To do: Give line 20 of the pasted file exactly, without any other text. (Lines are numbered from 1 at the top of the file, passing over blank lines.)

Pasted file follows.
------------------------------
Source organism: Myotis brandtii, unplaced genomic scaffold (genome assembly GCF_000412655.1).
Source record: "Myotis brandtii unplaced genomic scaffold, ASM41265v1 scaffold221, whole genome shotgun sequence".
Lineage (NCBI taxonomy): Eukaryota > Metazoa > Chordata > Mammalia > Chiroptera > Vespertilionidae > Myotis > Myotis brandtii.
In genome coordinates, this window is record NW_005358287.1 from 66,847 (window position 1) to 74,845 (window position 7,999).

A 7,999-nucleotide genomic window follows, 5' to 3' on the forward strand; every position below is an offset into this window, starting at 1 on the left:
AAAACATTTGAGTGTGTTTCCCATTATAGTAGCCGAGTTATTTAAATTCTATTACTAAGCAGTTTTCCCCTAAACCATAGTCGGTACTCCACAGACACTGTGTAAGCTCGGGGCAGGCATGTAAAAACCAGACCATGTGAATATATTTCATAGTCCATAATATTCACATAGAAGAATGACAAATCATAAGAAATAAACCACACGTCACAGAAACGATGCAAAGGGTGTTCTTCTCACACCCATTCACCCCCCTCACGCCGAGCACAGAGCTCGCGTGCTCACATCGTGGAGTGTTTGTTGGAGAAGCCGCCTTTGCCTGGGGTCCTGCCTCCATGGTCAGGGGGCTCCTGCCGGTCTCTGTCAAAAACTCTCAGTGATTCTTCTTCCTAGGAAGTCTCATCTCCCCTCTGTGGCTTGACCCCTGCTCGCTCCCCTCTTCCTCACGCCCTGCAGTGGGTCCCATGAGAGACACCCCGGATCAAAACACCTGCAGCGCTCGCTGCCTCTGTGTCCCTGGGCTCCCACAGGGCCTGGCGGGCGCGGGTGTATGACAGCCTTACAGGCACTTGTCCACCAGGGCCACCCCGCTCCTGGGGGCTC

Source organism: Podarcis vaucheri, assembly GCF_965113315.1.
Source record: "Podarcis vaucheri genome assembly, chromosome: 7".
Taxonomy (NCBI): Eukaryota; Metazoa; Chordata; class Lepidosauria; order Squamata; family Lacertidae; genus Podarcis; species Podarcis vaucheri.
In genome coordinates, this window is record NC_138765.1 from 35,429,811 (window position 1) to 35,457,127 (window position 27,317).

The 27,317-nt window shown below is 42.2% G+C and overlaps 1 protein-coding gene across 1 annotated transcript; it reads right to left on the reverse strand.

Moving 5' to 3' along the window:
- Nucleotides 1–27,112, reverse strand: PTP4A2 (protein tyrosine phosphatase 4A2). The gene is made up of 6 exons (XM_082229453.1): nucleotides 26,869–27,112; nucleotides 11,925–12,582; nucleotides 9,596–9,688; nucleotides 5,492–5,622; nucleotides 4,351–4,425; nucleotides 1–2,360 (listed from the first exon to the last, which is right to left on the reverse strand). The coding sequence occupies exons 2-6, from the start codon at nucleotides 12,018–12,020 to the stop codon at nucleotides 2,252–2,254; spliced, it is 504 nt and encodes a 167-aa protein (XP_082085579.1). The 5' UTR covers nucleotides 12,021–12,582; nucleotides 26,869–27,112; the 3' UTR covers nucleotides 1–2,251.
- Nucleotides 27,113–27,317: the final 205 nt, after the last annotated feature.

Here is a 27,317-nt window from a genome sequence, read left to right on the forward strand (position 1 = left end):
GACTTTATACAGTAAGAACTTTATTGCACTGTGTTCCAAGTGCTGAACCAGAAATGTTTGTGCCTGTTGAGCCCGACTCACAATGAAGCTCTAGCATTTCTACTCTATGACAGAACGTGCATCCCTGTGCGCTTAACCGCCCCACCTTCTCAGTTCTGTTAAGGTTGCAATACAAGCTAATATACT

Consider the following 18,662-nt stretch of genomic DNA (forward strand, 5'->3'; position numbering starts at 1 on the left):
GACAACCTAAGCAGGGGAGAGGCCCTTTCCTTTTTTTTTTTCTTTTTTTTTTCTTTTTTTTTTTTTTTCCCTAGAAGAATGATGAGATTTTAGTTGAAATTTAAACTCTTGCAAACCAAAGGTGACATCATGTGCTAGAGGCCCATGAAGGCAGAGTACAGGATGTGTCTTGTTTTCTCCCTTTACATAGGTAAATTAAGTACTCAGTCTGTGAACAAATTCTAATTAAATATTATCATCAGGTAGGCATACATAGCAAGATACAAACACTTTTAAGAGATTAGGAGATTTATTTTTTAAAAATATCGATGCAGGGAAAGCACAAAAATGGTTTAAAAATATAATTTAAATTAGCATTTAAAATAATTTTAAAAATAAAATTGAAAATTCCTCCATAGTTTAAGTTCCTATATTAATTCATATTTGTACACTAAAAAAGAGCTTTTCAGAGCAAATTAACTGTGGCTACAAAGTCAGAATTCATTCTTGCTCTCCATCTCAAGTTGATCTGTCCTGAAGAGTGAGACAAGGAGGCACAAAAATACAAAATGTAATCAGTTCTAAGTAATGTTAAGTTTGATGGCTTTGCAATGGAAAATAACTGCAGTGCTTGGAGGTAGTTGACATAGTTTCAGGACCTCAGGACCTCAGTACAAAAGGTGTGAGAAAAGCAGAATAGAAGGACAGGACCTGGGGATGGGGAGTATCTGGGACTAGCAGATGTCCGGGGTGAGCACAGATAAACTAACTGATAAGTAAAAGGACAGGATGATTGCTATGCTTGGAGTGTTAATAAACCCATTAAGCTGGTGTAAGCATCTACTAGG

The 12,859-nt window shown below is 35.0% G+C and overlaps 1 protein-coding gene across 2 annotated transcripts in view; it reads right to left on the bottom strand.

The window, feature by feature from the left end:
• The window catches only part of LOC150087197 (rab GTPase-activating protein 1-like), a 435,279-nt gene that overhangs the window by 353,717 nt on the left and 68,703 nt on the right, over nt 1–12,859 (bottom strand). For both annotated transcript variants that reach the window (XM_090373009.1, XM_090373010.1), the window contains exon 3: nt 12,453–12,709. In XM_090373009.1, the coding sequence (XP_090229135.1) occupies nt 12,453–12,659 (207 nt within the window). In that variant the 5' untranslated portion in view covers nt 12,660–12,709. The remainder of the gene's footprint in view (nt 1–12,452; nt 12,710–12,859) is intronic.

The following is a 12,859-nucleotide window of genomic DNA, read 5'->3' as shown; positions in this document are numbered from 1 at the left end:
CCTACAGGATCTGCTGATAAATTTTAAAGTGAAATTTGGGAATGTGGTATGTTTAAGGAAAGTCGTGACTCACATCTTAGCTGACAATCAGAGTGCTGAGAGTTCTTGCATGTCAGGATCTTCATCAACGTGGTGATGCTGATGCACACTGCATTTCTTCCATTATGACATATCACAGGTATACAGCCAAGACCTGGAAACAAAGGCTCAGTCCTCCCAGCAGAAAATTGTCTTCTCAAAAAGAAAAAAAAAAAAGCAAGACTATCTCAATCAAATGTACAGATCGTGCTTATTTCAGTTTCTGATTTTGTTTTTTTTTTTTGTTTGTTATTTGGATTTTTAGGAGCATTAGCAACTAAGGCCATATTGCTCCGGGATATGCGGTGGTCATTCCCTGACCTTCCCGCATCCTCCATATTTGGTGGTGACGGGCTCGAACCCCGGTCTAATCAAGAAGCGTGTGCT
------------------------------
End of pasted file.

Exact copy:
The window, feature by feature from the left end: